Colusa County
University of California
Colusa County

Master Gardeners

Become a Certified UCCE Master Gardener

What could be more fun and gratifying than mastering the art and science of gardening with friends and other garden enthusiast? You may have been born with a green thumb or, more likely, were self taught or learned gardening techniques from an experienced gardener. But if you feel limited in knowledge and experience, perhaps it's time to become a skilled home gardener through a proven training program like that of the UCCE Master Gardeners. All you need is a love of learning, an eagerness to participate in a training program, and the willingness to share your knowledge with the community. If this sounds fun to you, this year may be the year to become a UCCE Master Gardener of Colusa County.

This year's training will be in Willows from 6 to 9pm.

2018 Complete Application

 

 Science based solutions for Colusa County's gardening communities.

The UCCE Master Gardeners of Colusa County volunteer's donated 667 hours and made 1400 face to face contacts in 2016/17.

Since 2009, we have volunteered 5,000 hours and made 10,000 face to face contacts in Colusa County.

 

This is what we do!

Click here for a short video!

 

Make an Online Gift to UC Master Gardeners

September in the Garden

What to plant:

  • Cool-Weather annuals like pansies, violas, snapdragons can be transplanted now.
  • Also, transplants of broccoli, cabbage, cauliflower, and kale can be planted this month.
  • Direct seed peas, spinach, radishes, lettuce, and carrots.

 

September Chores:

  • September is a good time to consider reducing the size of your lawn. It is also a good time to rejuvenate a lawn with over-seeding.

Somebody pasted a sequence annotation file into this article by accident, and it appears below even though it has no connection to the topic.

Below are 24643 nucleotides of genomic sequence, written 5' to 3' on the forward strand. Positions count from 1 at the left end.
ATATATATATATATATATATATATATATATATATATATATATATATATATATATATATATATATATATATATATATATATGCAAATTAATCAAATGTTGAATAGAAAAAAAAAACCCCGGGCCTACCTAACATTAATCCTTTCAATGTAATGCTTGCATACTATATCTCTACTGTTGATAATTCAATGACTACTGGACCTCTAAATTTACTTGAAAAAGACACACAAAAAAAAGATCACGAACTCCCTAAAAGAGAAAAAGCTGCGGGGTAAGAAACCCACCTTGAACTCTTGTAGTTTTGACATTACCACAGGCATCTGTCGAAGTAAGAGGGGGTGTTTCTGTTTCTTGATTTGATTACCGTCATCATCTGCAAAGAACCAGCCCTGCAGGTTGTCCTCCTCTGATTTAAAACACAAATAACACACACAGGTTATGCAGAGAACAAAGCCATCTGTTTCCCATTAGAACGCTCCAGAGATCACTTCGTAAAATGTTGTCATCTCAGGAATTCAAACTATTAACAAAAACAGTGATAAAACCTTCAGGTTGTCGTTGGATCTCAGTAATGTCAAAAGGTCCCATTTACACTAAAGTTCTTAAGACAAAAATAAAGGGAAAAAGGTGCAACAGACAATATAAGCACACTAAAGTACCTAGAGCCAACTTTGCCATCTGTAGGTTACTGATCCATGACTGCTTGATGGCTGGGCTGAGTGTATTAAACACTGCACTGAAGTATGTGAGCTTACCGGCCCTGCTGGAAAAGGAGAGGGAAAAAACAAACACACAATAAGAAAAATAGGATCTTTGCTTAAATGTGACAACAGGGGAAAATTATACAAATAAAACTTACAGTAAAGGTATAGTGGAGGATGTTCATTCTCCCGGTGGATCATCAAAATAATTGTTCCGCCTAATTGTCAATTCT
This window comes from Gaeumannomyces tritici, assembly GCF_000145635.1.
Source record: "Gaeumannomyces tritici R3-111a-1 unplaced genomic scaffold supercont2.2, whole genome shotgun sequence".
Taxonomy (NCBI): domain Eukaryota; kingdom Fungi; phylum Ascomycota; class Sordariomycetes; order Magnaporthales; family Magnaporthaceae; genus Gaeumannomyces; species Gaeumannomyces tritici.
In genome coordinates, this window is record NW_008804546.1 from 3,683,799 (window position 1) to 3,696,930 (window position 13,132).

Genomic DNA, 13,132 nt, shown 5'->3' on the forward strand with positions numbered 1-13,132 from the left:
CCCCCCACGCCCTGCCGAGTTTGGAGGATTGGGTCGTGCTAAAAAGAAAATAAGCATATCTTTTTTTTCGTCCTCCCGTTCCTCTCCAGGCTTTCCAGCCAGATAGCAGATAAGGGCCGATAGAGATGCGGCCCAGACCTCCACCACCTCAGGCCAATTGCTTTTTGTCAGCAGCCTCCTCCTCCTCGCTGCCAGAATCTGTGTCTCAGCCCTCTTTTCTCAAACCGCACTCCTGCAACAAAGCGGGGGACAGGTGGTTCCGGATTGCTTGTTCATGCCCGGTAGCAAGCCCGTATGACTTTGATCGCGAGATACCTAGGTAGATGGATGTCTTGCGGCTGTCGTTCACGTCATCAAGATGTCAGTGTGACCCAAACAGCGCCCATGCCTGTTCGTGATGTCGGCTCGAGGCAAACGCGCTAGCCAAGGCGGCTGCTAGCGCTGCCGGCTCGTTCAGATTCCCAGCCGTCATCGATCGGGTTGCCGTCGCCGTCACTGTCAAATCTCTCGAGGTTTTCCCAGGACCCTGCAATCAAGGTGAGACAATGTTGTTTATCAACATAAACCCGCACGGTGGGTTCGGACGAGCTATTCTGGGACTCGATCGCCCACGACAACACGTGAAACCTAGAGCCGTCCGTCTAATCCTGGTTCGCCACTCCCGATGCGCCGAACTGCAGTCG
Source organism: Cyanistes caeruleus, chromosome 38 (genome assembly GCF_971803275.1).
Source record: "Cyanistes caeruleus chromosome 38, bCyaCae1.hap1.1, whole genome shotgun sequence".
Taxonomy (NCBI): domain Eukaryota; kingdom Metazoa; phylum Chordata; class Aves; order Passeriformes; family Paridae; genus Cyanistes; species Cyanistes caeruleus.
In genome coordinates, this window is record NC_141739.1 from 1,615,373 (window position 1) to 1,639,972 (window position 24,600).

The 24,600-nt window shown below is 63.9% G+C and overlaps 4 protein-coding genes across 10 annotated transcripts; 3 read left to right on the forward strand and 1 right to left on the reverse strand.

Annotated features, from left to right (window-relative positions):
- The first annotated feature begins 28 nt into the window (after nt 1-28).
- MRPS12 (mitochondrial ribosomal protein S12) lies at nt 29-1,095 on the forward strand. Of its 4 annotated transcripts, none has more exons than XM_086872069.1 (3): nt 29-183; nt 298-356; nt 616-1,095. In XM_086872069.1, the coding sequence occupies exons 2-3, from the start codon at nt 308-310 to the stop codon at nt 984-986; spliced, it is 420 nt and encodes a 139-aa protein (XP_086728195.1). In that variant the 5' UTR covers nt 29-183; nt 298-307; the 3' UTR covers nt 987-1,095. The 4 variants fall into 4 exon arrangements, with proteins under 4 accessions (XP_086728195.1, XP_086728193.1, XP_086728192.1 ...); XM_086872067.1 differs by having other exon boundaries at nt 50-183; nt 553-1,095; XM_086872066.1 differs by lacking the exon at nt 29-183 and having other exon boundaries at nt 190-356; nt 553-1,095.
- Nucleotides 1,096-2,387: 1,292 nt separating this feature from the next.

• Put your spent annual and vegetables (disease-free, of course) in your compost pile.
  • Add compost to the beds that had the annuals and vegetables you are pulling out, before re-planting in those beds.

 

This is also the month to divide, and re-plant overgrown perennials that have finished blooming. Be sure to clear out any weeds that developed in the perennial bed.

Asian Citrus Psyllid

Asian Citrus Psyllid is an insect that carries a devastating disease in Citrus trees and there is no cure. The insect and disease is usually detected in home citrus first. Click here to read more about the Asian Citrus Psyllid and the Huanglongbing disease.

The Asian Citrus Psyllid has been found in San Joaquin County.

Click here to read about the Asian Citrus Psyllid from the UCCE Master Gardeners of San Joaquin County.

Click here for Spanish

 

UC Master Gardeners of Colusa County

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The University of California Master Gardener Program provides the public with UC research-based information about home horticulture, sustainable landscape and pest management practices. The program is administered by local University of California Cooperative Extension (UCCE) county offices that are the principal outreach and public service arms of the University’s division of Agriculture and Natural Resources.

The UC Master Gardener program supports sustainable gardening practices that protect the environment, conserve natural resources, and take into consideration each gardener's lifestyle and goals.